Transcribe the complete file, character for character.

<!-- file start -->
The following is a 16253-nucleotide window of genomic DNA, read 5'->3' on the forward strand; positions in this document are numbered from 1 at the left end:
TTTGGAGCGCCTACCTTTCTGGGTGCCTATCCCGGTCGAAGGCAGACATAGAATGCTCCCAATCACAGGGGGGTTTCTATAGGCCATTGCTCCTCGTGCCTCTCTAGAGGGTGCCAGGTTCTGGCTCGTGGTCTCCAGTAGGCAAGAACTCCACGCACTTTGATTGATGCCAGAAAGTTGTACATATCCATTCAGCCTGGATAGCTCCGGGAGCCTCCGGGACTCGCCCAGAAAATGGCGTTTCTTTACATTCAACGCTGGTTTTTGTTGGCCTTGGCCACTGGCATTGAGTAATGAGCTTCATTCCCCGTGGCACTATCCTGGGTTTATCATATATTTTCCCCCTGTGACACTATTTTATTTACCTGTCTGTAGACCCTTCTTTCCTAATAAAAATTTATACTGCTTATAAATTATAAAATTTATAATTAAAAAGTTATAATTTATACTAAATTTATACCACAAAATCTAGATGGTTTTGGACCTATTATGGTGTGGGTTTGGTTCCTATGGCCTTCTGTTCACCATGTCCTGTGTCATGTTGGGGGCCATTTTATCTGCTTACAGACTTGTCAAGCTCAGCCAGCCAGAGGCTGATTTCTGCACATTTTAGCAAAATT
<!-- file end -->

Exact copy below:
The following is a 16253-nucleotide window of genomic DNA, read 5'->3' on the forward strand; positions in this document are numbered from 1 at the left end:
TTTGGAGCGCCTACCTTTCTGGGTGCCTATCCCGGTCGAAGGCAGACATAGAATGCTCCCAATCACAGGGGGGTTTCTATAGGCCATTGCTCCTCGTGCCTCTCTAGAGGGTGCCAGGTTCTGGCTCGTGGTCTCCAGTAGGCAAGAACTCCACGCACTTTGATTGATGCCAGAAAGTTGTACATATCCATTCAGCCTGGATAGCTCCGGGAGCCTCCGGGACTCGCCCAGAAAATGGCGTTTCTTTACATTCAACGCTGGTTTTTGTTGGCCTTGGCCACTGGCATTGAGTAATGAGCTTCATTCCCCGTGGCACTATCCTGGGTTTATCATATATTTTCCCCCTGTGACACTATTTTATTTACCTGTCTGTAGACCCTTCTTTCCTAATAAAAATTTATACTGCTTATAAATTATAAAATTTATAATTAAAAAGTTATAATTTATACTAAATTTATACCACAAAATCTAGATGGTTTTGGACCTATTATGGTGTGGGTTTGGTTCCTATGGCCTTCTGTTCACCATGTCCTGTGTCATGTTGGGGGCCATTTTATCTGCTTACAGACTTGTCAAGCTCAGCCAGCCAGAGGCTGATTTCTGCACATTTTAGCAAAATT